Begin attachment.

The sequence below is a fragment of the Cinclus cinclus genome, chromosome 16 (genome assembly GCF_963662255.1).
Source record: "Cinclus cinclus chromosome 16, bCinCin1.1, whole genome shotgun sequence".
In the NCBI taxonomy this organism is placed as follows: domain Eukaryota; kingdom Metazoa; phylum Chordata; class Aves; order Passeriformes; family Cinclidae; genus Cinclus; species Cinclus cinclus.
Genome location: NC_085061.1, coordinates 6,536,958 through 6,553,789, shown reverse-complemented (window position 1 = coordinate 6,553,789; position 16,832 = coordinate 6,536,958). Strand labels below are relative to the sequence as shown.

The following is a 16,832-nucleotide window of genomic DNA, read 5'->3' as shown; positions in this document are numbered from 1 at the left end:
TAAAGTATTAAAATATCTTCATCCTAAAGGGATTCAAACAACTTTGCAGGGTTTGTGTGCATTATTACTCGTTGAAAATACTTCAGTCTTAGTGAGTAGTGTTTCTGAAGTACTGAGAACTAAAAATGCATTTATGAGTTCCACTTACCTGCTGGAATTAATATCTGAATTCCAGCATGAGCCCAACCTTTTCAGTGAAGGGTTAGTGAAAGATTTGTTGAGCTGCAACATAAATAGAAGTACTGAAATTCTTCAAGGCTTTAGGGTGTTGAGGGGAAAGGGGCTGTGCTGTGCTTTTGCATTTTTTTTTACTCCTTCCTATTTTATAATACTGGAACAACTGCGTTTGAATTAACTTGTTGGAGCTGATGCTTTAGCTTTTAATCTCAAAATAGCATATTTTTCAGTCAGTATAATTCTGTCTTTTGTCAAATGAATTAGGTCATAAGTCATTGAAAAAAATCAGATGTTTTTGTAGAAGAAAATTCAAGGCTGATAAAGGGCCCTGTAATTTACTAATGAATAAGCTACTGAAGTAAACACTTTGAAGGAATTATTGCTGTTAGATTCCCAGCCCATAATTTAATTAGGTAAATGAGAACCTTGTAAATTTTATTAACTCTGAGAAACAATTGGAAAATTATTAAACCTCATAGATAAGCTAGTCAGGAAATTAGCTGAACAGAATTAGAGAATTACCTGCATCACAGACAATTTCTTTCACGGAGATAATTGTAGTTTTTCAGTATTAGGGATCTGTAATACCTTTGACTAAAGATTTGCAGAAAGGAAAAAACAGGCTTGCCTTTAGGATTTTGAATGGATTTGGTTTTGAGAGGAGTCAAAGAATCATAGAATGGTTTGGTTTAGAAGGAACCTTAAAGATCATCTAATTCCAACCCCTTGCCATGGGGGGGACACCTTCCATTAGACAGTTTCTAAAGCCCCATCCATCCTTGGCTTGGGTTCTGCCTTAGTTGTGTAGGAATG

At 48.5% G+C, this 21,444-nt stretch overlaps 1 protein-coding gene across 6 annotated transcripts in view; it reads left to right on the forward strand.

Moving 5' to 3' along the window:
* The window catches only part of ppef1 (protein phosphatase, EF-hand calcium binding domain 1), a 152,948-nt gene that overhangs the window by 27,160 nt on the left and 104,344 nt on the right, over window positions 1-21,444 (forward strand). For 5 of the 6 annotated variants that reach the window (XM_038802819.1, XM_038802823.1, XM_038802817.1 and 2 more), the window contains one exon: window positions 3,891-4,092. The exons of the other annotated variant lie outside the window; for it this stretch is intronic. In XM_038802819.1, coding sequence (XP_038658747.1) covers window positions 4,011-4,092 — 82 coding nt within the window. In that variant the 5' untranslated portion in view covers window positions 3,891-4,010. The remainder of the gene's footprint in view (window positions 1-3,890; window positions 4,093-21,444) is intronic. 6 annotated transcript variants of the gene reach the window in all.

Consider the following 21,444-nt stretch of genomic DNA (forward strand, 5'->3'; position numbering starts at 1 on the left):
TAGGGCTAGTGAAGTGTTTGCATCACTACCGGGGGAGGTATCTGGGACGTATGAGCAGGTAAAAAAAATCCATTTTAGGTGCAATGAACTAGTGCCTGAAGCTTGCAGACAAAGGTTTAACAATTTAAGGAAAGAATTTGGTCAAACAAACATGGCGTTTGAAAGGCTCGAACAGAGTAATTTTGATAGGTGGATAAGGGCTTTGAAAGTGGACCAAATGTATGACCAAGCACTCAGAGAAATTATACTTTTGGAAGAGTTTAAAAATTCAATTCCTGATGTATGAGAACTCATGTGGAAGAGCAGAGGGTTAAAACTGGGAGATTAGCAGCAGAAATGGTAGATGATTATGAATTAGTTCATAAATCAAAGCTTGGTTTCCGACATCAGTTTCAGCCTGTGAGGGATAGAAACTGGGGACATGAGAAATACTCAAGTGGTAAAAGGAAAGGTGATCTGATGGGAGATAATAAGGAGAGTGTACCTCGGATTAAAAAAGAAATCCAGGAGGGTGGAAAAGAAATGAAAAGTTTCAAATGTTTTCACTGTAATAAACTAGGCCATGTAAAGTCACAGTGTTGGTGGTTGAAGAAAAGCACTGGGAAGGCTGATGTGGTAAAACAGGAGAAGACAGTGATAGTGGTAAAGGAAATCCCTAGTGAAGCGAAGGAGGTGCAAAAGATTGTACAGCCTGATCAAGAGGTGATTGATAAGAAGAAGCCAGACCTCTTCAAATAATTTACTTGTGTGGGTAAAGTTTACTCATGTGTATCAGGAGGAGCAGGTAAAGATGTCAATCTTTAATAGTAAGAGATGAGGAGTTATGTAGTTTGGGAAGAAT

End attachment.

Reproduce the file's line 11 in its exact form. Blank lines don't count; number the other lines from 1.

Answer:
TAGGGCTAGTGAAGTGTTTGCATCACTACCGGGGGAGGTATCTGGGACGTATGAGCAGGTAAAAAAAATCCATTTTAGGTGCAATGAACTAGTGCCTGAAGCTTGCAGACAAAGGTTTAACAATTTAAGGAAAGAATTTGGTCAAACAAACATGGCGTTTGAAAGGCTCGAACAGAGTAATTTTGATAGGTGGATAAGGGCTTTGAAAGTGGACCAAATGTATGACCAAGCACTCAGAGAAATTATACTTTTGGAAGAGTTTAAAAATTCAATTCCTGATGTATGAGAACTCATGTGGAAGAGCAGAGGGTTAAAACTGGGAGATTAGCAGCAGAAATGGTAGATGATTATGAATTAGTTCATAAATCAAAGCTTGGTTTCCGACATCAGTTTCAGCCTGTGAGGGATAGAAACTGGGGACATGAGAAATACTCAAGTGGTAAAAGGAAAGGTGATCTGATGGGAGATAATAAGGAGAGTGTACCTCGGATTAAAAAAGAAATCCAGGAGGGTGGAAAAGAAATGAAAAGTTTCAAATGTTTTCACTGTAATAAACTAGGCCATGTAAAGTCACAGTGTTGGTGGTTGAAGAAAAGCACTGGGAAGGCTGATGTGGTAAAACAGGAGAAGACAGTGATAGTGGTAAAGGAAATCCCTAGTGAAGCGAAGGAGGTGCAAAAGATTGTACAGCCTGATCAAGAGGTGATTGATAAGAAGAAGCCAGACCTCTTCAAATAATTTACTTGTGTGGGTAAAGTTTACTCATGTGTATCAGGAGGAGCAGGTAAAGATGTCAATCTTTAATAGTAAGAGATGAGGAGTTATGTAGTTTGGGAAGAAT